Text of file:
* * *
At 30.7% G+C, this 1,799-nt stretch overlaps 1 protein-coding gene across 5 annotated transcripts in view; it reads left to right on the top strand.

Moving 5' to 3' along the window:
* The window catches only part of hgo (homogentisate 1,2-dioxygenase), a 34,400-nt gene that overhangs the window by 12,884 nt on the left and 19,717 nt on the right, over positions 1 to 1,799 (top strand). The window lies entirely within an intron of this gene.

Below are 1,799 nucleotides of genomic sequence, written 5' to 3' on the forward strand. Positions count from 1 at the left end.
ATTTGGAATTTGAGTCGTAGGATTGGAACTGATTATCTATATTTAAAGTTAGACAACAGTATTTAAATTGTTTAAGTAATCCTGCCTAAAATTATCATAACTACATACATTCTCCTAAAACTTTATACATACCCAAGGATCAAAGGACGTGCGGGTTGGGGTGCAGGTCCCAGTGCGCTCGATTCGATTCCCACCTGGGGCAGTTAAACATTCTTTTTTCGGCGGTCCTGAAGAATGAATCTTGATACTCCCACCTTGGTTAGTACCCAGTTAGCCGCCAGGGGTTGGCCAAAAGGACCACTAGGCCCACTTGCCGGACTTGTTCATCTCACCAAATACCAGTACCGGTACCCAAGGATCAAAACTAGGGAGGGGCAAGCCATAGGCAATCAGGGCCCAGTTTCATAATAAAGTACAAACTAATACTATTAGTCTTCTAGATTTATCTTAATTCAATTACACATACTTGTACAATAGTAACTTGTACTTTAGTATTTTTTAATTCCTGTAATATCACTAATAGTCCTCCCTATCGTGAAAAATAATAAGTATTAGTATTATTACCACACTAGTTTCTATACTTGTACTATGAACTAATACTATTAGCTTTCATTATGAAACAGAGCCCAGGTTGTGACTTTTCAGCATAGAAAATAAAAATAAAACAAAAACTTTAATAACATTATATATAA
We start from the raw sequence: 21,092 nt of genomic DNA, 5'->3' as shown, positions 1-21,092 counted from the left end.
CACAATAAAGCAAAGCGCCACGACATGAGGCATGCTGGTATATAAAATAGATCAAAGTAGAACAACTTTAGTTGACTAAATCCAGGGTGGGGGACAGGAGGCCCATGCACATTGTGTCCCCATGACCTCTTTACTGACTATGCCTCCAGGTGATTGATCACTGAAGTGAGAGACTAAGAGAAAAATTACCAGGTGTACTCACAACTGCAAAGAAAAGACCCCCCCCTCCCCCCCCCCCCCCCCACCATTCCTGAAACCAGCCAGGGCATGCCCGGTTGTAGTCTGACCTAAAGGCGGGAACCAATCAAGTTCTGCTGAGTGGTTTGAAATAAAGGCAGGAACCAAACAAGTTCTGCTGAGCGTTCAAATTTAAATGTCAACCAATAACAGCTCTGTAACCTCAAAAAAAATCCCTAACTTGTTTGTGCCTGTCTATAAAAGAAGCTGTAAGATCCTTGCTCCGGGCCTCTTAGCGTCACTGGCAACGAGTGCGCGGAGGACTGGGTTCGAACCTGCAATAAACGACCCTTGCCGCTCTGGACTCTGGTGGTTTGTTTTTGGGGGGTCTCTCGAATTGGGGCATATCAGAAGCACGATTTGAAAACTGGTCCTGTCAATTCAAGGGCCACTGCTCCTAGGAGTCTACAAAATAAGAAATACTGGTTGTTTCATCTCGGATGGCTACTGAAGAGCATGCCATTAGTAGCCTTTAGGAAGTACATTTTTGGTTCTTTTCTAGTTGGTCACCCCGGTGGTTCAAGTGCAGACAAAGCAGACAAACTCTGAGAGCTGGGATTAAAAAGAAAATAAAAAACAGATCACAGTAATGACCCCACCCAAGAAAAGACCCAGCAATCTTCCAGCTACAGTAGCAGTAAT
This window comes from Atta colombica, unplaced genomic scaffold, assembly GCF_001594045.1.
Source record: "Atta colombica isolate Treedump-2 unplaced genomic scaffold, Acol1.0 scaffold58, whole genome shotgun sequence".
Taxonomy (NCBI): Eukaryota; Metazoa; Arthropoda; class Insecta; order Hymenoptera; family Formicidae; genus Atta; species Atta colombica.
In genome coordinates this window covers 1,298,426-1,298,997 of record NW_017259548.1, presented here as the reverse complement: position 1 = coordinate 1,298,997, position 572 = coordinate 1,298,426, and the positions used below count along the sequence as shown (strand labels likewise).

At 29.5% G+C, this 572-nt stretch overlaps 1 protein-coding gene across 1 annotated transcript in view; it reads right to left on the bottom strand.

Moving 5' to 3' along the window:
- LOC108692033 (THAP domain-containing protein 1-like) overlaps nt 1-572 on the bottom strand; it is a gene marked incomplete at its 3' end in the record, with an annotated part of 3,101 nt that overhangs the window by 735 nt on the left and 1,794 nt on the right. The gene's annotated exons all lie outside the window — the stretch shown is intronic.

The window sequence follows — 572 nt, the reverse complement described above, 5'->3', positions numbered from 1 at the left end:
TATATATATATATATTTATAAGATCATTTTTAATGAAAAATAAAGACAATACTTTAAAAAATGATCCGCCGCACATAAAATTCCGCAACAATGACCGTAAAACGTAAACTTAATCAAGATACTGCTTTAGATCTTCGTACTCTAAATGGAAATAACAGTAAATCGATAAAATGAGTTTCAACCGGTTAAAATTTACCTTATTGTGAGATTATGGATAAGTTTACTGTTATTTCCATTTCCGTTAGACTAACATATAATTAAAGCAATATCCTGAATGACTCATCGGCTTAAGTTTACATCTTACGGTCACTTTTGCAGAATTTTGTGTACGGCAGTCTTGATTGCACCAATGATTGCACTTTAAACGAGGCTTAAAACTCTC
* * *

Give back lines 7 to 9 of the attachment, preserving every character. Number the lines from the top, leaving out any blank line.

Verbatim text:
CACAATAAAGCAAAGCGCCACGACATGAGGCATGCTGGTATATAAAATAGATCAAAGTAGAACAACTTTAGTTGACTAAATCCAGGGTGGGGGACAGGAGGCCCATGCACATTGTGTCCCCATGACCTCTTTACTGACTATGCCTCCAGGTGATTGATCACTGAAGTGAGAGACTAAGAGAAAAATTACCAGGTGTACTCACAACTGCAAAGAAAAGACCCCCCCCTCCCCCCCCCCCCCCCCACCATTCCTGAAACCAGCCAGGGCATGCCCGGTTGTAGTCTGACCTAAAGGCGGGAACCAATCAAGTTCTGCTGAGTGGTTTGAAATAAAGGCAGGAACCAAACAAGTTCTGCTGAGCGTTCAAATTTAAATGTCAACCAATAACAGCTCTGTAACCTCAAAAAAAATCCCTAACTTGTTTGTGCCTGTCTATAAAAGAAGCTGTAAGATCCTTGCTCCGGGCCTCTTAGCGTCACTGGCAACGAGTGCGCGGAGGACTGGGTTCGAACCTGCAATAAACGACCCTTGCCGCTCTGGACTCTGGTGGTTTGTTTTTGGGGGGTCTCTCGAATTGGGGCATATCAGAAGCACGATTTGAAAACTGGTCCTGTCAATTCAAGGGCCACTGCTCCTAGGAGTCTACAAAATAAGAAATACTGGTTGTTTCATCTCGGATGGCTACTGAAGAGCATGCCATTAGTAGCCTTTAGGAAGTACATTTTTGGTTCTTTTCTAGTTGGTCACCCCGGTGGTTCAAGTGCAGACAAAGCAGACAAACTCTGAGAGCTGGGATTAAAAAGAAAATAAAAAACAGATCACAGTAATGACCCCACCCAAGAAAAGACCCAGCAATCTTCCAGCTACAGTAGCAGTAAT
This window comes from Atta colombica, unplaced genomic scaffold, assembly GCF_001594045.1.
Source record: "Atta colombica isolate Treedump-2 unplaced genomic scaffold, Acol1.0 scaffold58, whole genome shotgun sequence".